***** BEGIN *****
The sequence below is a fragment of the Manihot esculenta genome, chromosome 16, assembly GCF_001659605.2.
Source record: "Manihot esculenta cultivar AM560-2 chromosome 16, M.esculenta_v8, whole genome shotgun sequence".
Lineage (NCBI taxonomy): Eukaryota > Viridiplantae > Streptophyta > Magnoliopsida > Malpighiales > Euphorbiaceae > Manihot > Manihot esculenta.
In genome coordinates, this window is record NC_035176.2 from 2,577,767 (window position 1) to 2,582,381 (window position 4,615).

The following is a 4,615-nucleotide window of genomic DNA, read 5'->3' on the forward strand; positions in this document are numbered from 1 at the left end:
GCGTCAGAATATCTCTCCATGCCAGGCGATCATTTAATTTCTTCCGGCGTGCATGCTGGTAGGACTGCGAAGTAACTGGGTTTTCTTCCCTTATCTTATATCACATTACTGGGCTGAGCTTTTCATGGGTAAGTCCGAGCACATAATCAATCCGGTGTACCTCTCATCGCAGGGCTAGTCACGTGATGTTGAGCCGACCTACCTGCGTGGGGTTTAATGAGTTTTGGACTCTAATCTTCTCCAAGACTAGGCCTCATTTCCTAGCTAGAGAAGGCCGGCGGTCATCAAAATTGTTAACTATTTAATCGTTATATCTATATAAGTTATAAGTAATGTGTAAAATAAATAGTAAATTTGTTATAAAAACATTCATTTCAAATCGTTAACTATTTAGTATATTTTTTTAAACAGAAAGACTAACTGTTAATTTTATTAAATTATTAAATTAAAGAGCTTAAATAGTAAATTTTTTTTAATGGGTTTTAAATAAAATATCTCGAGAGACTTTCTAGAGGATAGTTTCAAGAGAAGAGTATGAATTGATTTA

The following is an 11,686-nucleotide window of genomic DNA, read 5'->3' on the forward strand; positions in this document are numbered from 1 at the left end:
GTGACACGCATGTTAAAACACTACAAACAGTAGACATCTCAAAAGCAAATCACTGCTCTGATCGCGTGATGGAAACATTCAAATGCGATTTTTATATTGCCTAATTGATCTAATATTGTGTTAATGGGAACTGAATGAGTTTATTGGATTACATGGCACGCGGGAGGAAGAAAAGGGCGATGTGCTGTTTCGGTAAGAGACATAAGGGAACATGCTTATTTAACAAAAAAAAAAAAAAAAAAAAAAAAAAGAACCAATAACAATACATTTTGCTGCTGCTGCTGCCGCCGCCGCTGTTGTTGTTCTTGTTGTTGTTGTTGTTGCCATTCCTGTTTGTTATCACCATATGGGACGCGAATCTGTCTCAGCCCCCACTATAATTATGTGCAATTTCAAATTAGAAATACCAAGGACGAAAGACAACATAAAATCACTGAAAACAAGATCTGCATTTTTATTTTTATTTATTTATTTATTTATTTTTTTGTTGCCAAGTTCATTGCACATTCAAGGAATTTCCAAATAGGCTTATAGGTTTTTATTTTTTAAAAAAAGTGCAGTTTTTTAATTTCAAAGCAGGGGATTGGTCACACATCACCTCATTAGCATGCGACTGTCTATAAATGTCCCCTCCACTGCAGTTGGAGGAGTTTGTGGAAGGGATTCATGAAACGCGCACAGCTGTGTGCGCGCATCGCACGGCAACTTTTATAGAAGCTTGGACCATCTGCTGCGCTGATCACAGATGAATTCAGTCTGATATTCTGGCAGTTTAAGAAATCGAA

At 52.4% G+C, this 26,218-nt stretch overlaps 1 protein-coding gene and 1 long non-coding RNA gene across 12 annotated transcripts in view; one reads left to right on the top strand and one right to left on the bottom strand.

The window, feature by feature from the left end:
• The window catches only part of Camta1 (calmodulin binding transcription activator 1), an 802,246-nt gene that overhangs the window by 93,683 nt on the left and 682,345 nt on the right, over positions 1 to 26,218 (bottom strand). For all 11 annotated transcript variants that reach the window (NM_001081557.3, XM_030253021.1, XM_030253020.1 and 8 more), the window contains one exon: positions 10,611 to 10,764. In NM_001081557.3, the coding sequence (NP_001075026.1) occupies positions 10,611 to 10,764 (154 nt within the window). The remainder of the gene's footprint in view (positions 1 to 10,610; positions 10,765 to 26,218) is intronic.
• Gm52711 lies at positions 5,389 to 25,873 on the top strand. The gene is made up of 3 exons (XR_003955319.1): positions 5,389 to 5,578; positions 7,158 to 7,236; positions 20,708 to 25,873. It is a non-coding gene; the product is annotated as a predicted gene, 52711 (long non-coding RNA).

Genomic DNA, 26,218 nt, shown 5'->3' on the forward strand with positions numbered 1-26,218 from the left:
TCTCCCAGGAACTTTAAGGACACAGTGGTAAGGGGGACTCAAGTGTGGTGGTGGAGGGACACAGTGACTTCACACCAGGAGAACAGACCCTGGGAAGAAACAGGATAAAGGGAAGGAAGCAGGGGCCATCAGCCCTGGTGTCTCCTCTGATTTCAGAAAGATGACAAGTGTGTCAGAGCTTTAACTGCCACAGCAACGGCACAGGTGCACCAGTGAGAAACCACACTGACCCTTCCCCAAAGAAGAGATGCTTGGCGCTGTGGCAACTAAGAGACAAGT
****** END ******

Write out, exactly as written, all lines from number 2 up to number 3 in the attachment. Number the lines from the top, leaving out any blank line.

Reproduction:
Source record: "Manihot esculenta cultivar AM560-2 chromosome 16, M.esculenta_v8, whole genome shotgun sequence".
Lineage (NCBI taxonomy): Eukaryota > Viridiplantae > Streptophyta > Magnoliopsida > Malpighiales > Euphorbiaceae > Manihot > Manihot esculenta.